Mourning Lisa Frank and the Death of my Childhood
So, it’s that weird part of August that I don’t like, where it’s still basically summer but you’re starting to think about fall — which is cool because fall is great — but it’s also like no, wait! hold on to summer! Sunshine and heat and bikinis and water and drinks outside. Conflicting [Side note: I felt that “confliction” was the only appropriate word here. But spellcheck informs me that it is not a word. I swear it is. No? Well, it should be. Executive decision: confliction is now a word].
Anyway, the way to get through this tough time used to be school supply shopping, but I don’t have that anymore. The kids are all getting ready to head back to school (also: why the hell does school start in August now? This goes against nature. School starts in September, everyone knows this. How will calendar companies decorate that page now?). In my aimless, hours-long, what-unnecessary-but-entertaining-random-shit-can-I-purchase-today wanderings around Target I have seen all the displays. And it fills me with excitement, followed by crushing disappointment. Because every time I idly think about how I should start packing soon and getting school supplies, it very suddenly occurs to me: never again.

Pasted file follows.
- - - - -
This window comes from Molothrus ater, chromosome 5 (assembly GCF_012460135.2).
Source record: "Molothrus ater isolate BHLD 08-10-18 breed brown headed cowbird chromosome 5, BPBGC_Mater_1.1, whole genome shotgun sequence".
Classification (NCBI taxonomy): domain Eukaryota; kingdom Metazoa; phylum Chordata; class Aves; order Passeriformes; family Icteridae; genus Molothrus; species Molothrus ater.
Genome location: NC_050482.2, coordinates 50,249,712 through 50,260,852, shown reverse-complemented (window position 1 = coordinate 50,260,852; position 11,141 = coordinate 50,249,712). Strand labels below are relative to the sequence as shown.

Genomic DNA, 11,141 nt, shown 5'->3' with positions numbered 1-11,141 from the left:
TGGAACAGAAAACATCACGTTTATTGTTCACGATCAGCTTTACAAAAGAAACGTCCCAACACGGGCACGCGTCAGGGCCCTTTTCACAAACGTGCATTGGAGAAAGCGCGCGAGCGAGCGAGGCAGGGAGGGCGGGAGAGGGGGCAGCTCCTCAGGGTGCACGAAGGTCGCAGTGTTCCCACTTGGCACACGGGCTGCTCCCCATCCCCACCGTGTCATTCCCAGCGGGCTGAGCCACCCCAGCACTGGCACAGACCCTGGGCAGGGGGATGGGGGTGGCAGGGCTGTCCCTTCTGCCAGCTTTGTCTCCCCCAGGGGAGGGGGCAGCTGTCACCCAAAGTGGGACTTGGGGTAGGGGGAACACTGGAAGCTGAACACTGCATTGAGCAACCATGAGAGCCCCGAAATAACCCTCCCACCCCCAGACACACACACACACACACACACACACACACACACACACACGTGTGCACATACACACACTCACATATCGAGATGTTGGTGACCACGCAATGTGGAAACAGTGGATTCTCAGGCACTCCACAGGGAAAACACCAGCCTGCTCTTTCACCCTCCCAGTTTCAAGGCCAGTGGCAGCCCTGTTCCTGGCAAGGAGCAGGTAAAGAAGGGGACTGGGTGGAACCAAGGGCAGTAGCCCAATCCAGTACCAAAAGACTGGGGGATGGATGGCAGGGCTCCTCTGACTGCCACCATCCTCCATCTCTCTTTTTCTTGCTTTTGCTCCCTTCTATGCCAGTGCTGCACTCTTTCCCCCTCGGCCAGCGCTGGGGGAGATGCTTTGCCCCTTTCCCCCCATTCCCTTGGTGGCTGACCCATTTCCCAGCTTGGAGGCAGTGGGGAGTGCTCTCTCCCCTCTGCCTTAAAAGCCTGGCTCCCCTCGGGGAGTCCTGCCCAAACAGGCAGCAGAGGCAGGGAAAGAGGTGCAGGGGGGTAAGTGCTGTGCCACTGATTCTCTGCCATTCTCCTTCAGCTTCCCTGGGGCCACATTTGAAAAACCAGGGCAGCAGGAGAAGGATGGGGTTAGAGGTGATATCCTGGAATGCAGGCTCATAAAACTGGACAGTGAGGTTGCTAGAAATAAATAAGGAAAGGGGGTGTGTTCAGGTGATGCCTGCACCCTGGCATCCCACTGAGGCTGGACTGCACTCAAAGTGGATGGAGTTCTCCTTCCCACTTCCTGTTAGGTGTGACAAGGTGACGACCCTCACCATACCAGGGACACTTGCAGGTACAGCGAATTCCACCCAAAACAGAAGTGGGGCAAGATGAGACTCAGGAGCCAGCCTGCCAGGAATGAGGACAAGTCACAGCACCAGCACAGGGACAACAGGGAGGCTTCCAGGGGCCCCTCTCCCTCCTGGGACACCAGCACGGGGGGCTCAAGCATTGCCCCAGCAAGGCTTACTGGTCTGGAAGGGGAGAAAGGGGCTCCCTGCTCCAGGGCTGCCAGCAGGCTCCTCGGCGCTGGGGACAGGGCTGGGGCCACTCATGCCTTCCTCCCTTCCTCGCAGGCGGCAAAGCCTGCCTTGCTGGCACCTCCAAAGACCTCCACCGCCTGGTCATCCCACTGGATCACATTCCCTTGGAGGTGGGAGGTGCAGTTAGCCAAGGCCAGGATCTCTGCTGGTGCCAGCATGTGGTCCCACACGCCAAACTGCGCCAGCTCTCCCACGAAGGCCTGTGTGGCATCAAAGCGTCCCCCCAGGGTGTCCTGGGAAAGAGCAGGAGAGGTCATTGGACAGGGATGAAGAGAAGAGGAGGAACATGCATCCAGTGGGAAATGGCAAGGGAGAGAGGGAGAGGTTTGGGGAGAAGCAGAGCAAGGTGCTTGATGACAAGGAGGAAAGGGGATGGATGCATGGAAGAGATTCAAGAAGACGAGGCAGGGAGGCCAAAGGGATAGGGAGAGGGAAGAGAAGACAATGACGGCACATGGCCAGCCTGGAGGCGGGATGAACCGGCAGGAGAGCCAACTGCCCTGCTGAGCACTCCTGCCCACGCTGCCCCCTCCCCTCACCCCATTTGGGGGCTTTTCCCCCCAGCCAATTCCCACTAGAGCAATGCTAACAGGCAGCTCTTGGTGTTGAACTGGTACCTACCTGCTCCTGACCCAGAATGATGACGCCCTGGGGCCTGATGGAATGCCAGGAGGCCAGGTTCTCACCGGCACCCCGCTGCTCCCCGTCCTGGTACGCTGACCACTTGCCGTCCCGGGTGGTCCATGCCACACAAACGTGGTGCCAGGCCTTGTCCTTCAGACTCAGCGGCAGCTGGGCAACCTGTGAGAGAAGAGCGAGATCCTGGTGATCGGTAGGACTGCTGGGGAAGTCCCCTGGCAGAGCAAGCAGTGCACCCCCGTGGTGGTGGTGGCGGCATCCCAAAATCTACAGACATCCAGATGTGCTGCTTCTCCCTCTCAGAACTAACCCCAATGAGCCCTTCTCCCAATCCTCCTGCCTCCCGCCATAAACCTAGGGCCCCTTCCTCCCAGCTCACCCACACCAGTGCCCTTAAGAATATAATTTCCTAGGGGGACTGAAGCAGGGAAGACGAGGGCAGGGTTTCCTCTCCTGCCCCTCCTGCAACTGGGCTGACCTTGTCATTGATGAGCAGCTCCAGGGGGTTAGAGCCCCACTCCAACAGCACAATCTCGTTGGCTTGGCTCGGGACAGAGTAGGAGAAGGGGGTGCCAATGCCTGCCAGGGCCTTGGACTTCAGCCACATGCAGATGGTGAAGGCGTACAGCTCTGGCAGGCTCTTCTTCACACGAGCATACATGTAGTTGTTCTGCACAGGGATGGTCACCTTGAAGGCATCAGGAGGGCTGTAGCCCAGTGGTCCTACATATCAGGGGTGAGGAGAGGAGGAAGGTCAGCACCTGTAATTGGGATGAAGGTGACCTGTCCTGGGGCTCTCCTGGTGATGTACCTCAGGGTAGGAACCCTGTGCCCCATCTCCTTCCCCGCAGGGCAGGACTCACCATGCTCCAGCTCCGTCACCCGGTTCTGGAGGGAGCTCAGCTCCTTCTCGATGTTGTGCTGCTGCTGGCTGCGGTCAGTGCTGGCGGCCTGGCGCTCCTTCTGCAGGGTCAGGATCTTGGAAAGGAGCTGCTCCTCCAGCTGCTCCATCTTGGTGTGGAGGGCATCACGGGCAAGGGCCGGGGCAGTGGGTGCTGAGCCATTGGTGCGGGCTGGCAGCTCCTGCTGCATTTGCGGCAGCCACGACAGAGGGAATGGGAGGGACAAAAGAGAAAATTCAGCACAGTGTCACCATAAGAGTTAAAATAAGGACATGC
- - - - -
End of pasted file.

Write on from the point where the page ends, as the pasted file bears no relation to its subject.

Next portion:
Never again will I get color-coded college-ruled spiral notebooks, with the ugliest color reserved for math, the worst of subjects.
Gone are the days of agonizing over the choice between puffy plastic binders, in signature Lisa Frank neon-rainbow-vomit palette, with the golden puppies Casey and Candy (who is clearly a future doggie stripper), or the pink and blue gender-normative dolphins entwined in the shape of a heart.
No more buying my favorite pens of the moment, destined to be lost or loaned out or “borrowed” within two days of opening the package.
Buying school supplies was the tits. Kids don’t even have Lisa Frank these days — they just have that little shit Justin Bieber or whoever on all their notebooks. They can’t even understand. I considered consoling myself by approaching children in the street or at the store and offering to take them shopping. But my lawyers have insisted that I not.
And you know what the worst part is? Every single time I mention this, usually to my friends, they nod wistfully and agree — and then someone just has to say, “until we have kids”.
Every damn time.